A 1,000-Year-Old Mass Grave in England May Contain Victims of an Anti-Semitic Massacre

An analysis of a collection of human bones found buried together in the English city of Norwich suggests that they belonged to Jews of the 11th or 12th centuries. Judy Siegel-Itzkovich writes:

The mass grave in a dry well, less than half a meter deep and one meter in diameter, contained the highly compacted remains of at least seventeen people. The overrepresentation of youngsters and the unusual location of the burial outside of consecrated ground suggested that they may have been victims of a mass fatality event such as mass murder.

Ancient DNA from 25 bones was screened, and six individuals were selected for sequencing. “They represent the present-day population that we would expect to be genetically most similar to Jews in medieval England,” [the archaeologists] wrote. The researchers found that four of these individuals were closely related and six had strong genetic affinities with modern Ashkenazi Jews. Some had genes for red hair.

The DNA evidence also yielded genes linked to hereditary diseases common among Ashkenazim—the first such evidence that these illnesses date back at least to the beginning of the last millennium. But violence, rather than disease, was the likely cause of death for those buried in the grave, and comparison with the historical record led the archaeologists to conjecture about the circumstances:

The . . . historical event in Norwich within this date range was in 1190, when members of the Jewish community were murdered during anti-Semitic riots precipitated by the beginning of the Third Crusade. Norwich had been the setting for a previous notable event in the history of medieval anti-Semitism when, in 1144, the family of [a Christian boy named] William of Norwich claimed that local Jews were responsible for his murder—an argument taken up by Thomas of Monmouth [in one of the earliest documented instances] of the blood libel.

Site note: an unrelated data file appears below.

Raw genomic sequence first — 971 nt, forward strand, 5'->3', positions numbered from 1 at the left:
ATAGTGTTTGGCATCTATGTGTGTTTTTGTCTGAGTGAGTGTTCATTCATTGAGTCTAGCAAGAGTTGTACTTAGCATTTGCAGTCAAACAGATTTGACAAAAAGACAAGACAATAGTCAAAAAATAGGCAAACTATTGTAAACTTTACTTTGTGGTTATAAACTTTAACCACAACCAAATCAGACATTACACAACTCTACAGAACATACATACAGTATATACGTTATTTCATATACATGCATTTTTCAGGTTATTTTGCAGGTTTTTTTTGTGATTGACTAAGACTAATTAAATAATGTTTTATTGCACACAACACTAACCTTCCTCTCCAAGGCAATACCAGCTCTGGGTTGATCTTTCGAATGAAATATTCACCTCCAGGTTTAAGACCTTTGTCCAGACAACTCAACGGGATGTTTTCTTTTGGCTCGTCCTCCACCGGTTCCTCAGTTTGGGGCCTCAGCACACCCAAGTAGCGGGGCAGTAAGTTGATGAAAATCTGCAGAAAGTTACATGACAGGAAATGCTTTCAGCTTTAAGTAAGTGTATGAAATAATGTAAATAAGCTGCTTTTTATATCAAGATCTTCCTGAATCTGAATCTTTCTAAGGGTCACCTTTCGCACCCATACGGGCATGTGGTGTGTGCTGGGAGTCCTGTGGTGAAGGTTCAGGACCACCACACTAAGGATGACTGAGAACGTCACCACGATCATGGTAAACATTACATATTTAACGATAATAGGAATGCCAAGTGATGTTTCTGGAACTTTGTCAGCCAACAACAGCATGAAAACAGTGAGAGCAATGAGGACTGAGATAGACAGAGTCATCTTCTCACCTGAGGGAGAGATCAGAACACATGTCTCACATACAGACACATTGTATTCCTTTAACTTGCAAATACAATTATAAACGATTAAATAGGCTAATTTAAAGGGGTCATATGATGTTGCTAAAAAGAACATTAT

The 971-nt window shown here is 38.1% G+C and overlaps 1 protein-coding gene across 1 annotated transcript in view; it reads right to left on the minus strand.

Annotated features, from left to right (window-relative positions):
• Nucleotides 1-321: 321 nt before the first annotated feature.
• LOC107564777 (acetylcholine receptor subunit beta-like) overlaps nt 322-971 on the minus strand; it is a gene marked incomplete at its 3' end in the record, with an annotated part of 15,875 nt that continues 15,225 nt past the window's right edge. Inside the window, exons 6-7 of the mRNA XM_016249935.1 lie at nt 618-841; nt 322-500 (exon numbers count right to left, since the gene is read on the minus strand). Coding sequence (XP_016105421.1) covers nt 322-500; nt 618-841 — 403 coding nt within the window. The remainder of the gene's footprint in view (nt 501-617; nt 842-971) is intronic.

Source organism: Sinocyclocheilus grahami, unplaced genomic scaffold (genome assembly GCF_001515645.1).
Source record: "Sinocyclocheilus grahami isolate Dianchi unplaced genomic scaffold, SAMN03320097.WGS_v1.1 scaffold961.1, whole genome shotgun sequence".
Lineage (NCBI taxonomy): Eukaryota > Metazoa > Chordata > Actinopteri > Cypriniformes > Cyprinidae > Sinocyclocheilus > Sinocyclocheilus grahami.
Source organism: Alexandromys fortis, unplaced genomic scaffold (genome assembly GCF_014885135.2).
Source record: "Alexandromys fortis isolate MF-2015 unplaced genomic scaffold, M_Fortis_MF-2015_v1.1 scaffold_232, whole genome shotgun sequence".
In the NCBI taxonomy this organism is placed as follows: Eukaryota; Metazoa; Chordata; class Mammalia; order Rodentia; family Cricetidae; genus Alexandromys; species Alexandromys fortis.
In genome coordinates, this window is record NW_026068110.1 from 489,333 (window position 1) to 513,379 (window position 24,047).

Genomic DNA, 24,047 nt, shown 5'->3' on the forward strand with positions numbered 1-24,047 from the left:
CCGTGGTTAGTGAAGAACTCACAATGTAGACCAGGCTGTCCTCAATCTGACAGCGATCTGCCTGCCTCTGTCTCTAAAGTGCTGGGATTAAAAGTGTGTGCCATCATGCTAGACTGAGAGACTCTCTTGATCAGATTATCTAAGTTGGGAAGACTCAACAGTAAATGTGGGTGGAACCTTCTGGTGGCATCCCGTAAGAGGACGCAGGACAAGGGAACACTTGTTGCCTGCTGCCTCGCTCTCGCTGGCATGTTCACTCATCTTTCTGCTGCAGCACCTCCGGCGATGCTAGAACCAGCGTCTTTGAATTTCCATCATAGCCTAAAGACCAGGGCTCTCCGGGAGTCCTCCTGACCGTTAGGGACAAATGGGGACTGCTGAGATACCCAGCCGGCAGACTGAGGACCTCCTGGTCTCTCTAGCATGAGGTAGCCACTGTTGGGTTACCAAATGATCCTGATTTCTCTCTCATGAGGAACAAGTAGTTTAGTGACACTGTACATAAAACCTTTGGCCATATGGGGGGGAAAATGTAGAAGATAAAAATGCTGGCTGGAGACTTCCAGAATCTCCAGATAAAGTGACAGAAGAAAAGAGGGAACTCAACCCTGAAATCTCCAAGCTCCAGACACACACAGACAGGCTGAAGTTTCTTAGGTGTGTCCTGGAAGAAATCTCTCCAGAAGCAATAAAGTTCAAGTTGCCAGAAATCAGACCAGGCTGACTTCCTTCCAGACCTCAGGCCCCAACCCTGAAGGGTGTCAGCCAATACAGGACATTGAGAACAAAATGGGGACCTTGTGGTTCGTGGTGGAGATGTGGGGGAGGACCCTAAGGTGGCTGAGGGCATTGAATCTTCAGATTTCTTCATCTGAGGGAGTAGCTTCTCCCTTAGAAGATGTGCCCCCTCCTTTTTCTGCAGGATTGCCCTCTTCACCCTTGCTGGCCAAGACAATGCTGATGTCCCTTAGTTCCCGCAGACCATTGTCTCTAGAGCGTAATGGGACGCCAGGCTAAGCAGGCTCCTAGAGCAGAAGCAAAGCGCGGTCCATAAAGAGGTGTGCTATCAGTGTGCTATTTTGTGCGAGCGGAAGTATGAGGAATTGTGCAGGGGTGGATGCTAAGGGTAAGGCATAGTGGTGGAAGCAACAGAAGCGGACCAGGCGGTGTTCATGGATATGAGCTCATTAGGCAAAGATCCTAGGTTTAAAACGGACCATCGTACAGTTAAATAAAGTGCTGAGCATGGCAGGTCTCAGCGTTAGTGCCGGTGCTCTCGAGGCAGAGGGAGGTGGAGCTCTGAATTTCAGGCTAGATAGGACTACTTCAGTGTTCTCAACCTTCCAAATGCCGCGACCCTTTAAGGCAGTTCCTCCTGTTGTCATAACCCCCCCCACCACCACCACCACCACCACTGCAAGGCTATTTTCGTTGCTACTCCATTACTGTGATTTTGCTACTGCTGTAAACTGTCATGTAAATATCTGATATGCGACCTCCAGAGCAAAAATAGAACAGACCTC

Read more at Jerusalem Post

More about: Anglo-Jewry, Anti-Semitism, Archaeology, Blood libel, Crusades, Middle Ages

Only Hamas’s Defeat Can Pave the Path to Peace

Opponents of the IDF’s campaign in Gaza often appeal to two related arguments: that Hamas is rooted in a set of ideas and thus cannot be defeated militarily, and that the destruction in Gaza only further radicalizes Palestinians, thus increasing the threat to Israel. Rejecting both lines of thinking, Ghaith al-Omar writes:

What makes Hamas and similar militant organizations effective is not their ideologies but their ability to act on them. For Hamas, the sustained capacity to use violence was key to helping it build political power. Back in the 1990s, Hamas’s popularity was at its lowest point, as most Palestinians believed that liberation could be achieved by peaceful and diplomatic means. Its use of violence derailed that concept, but it established Hamas as a political alternative.

Ever since, the use of force and violence has been an integral part of Hamas’s strategy. . . . Indeed, one lesson from October 7 is that while Hamas maintains its military and violent capabilities, it will remain capable of shaping the political reality. To be defeated, Hamas must be denied that. This can only be done through the use of force.

Any illusions that Palestinian and Israeli societies can now trust one another or even develop a level of coexistence anytime soon should be laid to rest. If it can ever be reached, such an outcome is at best a generational endeavor. . . . Hamas triggered war and still insists that it would do it all again given the chance, so it will be hard-pressed to garner a following from Palestinians in Gaza who suffered so horribly for its decision.

Read more at Washington Institute for Near East Policy

More about: Gaza War 2023, Hamas, Israeli-Palestinian Conflict